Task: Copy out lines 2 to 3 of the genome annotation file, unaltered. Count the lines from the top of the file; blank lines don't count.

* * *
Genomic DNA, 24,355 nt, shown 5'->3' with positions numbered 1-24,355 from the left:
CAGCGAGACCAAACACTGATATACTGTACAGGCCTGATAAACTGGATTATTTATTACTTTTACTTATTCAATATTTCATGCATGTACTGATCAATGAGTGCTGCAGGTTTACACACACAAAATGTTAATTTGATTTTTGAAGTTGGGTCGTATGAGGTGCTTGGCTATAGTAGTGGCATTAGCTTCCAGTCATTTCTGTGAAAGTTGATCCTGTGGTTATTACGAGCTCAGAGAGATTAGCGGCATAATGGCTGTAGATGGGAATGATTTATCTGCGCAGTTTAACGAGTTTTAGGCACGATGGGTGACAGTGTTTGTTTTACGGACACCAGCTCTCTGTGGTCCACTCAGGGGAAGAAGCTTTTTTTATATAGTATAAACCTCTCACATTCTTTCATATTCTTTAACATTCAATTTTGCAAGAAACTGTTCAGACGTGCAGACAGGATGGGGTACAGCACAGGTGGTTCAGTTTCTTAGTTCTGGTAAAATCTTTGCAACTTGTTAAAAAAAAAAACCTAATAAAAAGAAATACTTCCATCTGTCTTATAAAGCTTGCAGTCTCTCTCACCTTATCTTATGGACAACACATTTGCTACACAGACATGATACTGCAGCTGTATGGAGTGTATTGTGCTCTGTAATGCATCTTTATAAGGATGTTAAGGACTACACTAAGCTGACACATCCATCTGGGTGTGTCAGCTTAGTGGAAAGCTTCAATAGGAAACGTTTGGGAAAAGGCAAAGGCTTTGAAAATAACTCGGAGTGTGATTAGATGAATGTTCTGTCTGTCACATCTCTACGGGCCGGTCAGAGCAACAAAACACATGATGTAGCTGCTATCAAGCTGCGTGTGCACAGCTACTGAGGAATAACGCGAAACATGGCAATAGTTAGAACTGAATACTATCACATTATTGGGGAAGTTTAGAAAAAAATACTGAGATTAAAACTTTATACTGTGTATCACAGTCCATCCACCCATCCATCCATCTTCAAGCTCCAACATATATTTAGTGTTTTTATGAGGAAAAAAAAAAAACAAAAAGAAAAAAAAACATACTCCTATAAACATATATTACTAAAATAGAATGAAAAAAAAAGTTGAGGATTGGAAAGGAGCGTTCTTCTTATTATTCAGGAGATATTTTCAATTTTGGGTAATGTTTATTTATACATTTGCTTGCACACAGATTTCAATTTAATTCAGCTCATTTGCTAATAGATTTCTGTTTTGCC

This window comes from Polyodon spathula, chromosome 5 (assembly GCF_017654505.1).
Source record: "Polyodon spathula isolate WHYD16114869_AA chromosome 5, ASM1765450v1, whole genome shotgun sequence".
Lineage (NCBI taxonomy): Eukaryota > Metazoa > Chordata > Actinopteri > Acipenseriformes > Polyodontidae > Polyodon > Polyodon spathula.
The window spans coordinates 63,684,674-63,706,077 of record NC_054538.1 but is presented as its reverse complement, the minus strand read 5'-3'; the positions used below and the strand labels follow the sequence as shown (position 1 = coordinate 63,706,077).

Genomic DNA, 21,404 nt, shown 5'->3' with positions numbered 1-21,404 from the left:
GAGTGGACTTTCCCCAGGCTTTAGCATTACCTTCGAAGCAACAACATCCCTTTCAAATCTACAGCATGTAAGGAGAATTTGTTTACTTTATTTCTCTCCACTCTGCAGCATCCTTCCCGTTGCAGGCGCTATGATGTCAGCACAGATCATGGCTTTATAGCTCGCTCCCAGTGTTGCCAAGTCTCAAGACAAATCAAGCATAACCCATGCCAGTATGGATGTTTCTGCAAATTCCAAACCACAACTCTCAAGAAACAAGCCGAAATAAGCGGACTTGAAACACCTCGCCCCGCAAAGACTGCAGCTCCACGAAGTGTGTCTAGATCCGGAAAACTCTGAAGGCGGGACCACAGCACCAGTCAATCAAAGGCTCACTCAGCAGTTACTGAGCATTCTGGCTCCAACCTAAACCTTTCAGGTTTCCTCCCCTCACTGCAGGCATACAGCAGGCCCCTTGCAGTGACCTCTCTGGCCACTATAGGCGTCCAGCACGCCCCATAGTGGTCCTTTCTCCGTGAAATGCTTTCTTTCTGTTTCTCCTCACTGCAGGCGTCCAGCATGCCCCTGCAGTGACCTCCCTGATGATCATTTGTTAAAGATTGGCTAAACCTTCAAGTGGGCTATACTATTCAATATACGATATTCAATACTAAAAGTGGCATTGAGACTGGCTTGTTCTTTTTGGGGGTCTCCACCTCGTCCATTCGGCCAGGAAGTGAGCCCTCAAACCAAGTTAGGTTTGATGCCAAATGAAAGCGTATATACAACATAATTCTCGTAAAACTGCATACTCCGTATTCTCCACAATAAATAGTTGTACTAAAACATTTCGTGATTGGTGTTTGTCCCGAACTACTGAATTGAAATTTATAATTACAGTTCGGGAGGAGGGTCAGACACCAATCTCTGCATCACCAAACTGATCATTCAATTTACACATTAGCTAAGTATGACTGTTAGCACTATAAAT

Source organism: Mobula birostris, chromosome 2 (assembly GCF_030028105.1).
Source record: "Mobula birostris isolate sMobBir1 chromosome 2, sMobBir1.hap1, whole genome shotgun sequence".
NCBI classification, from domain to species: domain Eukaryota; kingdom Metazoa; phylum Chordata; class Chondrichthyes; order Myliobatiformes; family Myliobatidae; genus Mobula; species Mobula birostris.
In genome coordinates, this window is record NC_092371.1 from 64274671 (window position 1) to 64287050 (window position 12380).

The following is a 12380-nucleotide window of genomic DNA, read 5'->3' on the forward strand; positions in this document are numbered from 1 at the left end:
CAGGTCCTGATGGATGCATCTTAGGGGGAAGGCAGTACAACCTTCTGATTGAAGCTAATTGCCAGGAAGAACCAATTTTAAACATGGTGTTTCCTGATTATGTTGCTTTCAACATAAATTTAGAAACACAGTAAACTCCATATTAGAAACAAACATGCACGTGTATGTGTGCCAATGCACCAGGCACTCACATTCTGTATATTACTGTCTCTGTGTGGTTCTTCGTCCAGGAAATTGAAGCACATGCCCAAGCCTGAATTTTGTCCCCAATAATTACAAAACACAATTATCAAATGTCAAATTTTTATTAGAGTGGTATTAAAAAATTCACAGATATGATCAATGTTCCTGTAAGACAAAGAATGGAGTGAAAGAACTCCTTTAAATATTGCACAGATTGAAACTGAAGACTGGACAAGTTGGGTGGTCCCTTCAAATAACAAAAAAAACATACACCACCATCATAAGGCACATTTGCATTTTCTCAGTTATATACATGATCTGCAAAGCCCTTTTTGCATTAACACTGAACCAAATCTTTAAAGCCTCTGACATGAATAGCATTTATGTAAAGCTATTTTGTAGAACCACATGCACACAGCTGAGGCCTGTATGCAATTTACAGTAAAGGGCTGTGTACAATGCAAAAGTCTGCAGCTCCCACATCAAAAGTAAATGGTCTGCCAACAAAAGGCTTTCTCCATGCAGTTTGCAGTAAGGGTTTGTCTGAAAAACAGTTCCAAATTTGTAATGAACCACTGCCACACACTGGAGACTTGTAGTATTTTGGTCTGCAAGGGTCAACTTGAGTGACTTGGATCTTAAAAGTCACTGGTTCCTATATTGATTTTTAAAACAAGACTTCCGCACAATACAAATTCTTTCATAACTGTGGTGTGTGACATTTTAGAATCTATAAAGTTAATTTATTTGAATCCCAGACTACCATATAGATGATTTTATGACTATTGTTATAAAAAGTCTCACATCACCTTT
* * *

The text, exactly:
CAGCGAGACCAAACACTGATATACTGTACAGGCCTGATAAACTGGATTATTTATTACTTTTACTTATTCAATATTTCATGCATGTACTGATCAATGAGTGCTGCAGGTTTACACACACAAAATGTTAATTTGATTTTTGAAGTTGGGTCGTATGAGGTGCTTGGCTATAGTAGTGGCATTAGCTTCCAGTCATTTCTGTGAAAGTTGATCCTGTGGTTATTACGAGCTCAGAGAGATTAGCGGCATAATGGCTGTAGATGGGAATGATTTATCTGCGCAGTTTAACGAGTTTTAGGCACGATGGGTGACAGTGTTTGTTTTACGGACACCAGCTCTCTGTGGTCCACTCAGGGGAAGAAGCTTTTTTTATATAGTATAAACCTCTCACATTCTTTCATATTCTTTAACATTCAATTTTGCAAGAAACTGTTCAGACGTGCAGACAGGATGGGGTACAGCACAGGTGGTTCAGTTTCTTAGTTCTGGTAAAATCTTTGCAACTTGTTAAAAAAAAAAACCTAATAAAAAGAAATACTTCCATCTGTCTTATAAAGCTTGCAGTCTCTCTCACCTTATCTTATGGACAACACATTTGCTACACAGACATGATACTGCAGCTGTATGGAGTGTATTGTGCTCTGTAATGCATCTTTATAAGGATGTTAAGGACTACACTAAGCTGACACATCCATCTGGGTGTGTCAGCTTAGTGGAAAGCTTCAATAGGAAACGTTTGGGAAAAGGCAAAGGCTTTGAAAATAACTCGGAGTGTGATTAGATGAATGTTCTGTCTGTCACATCTCTACGGGCCGGTCAGAGCAACAAAACACATGATGTAGCTGCTATCAAGCTGCGTGTGCACAGCTACTGAGGAATAACGCGAAACATGGCAATAGTTAGAACTGAATACTATCACATTATTGGGGAAGTTTAGAAAAAAATACTGAGATTAAAACTTTATACTGTGTATCACAGTCCATCCACCCATCCATCCATCTTCAAGCTCCAACATATATTTAGTGTTTTTATGAGGAAAAAAAAAAAACAAAAAGAAAAAAAAACATACTCCTATAAACATATATTACTAAAATAGAATGAAAAAAAAAGTTGAGGATTGGAAAGGAGCGTTCTTCTTATTATTCAGGAGATATTTTCAATTTTGGGTAATGTTTATTTATACATTTGCTTGCACACAGATTTCAATTTAATTCAGCTCATTTGCTAATAGATTTCTGTTTTGCC

This window comes from Polyodon spathula, chromosome 5 (assembly GCF_017654505.1).